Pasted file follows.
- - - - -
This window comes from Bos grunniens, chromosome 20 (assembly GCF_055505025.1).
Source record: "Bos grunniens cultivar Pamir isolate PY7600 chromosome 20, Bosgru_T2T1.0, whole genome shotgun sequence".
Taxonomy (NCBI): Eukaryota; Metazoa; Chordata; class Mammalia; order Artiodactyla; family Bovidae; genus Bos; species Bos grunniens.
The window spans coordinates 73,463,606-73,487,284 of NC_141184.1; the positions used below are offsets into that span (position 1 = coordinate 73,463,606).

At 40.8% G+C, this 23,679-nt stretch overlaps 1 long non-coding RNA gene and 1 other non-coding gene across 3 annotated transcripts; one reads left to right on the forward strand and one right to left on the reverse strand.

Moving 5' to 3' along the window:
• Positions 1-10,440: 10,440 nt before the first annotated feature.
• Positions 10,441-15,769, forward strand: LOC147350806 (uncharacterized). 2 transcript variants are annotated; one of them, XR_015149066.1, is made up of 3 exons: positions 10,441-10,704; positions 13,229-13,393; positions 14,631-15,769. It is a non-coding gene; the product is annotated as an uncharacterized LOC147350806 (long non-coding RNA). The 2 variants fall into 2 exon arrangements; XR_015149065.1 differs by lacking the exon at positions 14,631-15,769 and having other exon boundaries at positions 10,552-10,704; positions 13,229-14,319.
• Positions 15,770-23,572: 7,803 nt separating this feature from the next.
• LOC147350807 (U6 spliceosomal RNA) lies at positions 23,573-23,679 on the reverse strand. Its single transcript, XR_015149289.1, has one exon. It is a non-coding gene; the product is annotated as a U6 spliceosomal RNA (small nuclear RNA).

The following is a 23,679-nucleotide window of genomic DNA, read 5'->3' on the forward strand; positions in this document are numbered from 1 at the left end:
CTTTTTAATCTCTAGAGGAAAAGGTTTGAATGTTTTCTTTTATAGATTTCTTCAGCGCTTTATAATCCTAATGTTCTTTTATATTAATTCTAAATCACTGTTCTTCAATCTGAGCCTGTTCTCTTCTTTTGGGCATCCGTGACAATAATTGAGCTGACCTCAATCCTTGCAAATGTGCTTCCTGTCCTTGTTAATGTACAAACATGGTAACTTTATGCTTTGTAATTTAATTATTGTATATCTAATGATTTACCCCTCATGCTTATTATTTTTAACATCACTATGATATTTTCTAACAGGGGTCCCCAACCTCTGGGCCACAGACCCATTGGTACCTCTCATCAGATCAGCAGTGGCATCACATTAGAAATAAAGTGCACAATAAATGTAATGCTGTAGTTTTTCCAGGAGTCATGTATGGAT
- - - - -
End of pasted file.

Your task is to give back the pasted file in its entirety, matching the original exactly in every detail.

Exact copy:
This window comes from Bos grunniens, chromosome 20 (assembly GCF_055505025.1).
Source record: "Bos grunniens cultivar Pamir isolate PY7600 chromosome 20, Bosgru_T2T1.0, whole genome shotgun sequence".
Taxonomy (NCBI): Eukaryota; Metazoa; Chordata; class Mammalia; order Artiodactyla; family Bovidae; genus Bos; species Bos grunniens.
The window spans coordinates 73,463,606-73,487,284 of NC_141184.1; the positions used below are offsets into that span (position 1 = coordinate 73,463,606).

At 40.8% G+C, this 23,679-nt stretch overlaps 1 long non-coding RNA gene and 1 other non-coding gene across 3 annotated transcripts; one reads left to right on the forward strand and one right to left on the reverse strand.

Moving 5' to 3' along the window:
• Positions 1-10,440: 10,440 nt before the first annotated feature.
• Positions 10,441-15,769, forward strand: LOC147350806 (uncharacterized). 2 transcript variants are annotated; one of them, XR_015149066.1, is made up of 3 exons: positions 10,441-10,704; positions 13,229-13,393; positions 14,631-15,769. It is a non-coding gene; the product is annotated as an uncharacterized LOC147350806 (long non-coding RNA). The 2 variants fall into 2 exon arrangements; XR_015149065.1 differs by lacking the exon at positions 14,631-15,769 and having other exon boundaries at positions 10,552-10,704; positions 13,229-14,319.
• Positions 15,770-23,572: 7,803 nt separating this feature from the next.
• LOC147350807 (U6 spliceosomal RNA) lies at positions 23,573-23,679 on the reverse strand. Its single transcript, XR_015149289.1, has one exon. It is a non-coding gene; the product is annotated as a U6 spliceosomal RNA (small nuclear RNA).

The following is a 23,679-nucleotide window of genomic DNA, read 5'->3' on the forward strand; positions in this document are numbered from 1 at the left end:
CTTTTTAATCTCTAGAGGAAAAGGTTTGAATGTTTTCTTTTATAGATTTCTTCAGCGCTTTATAATCCTAATGTTCTTTTATATTAATTCTAAATCACTGTTCTTCAATCTGAGCCTGTTCTCTTCTTTTGGGCATCCGTGACAATAATTGAGCTGACCTCAATCCTTGCAAATGTGCTTCCTGTCCTTGTTAATGTACAAACATGGTAACTTTATGCTTTGTAATTTAATTATTGTATATCTAATGATTTACCCCTCATGCTTATTATTTTTAACATCACTATGATATTTTCTAACAGGGGTCCCCAACCTCTGGGCCACAGACCCATTGGTACCTCTCATCAGATCAGCAGTGGCATCACATTAGAAATAAAGTGCACAATAAATGTAATGCTGTAGTTTTTCCAGGAGTCATGTATGGAT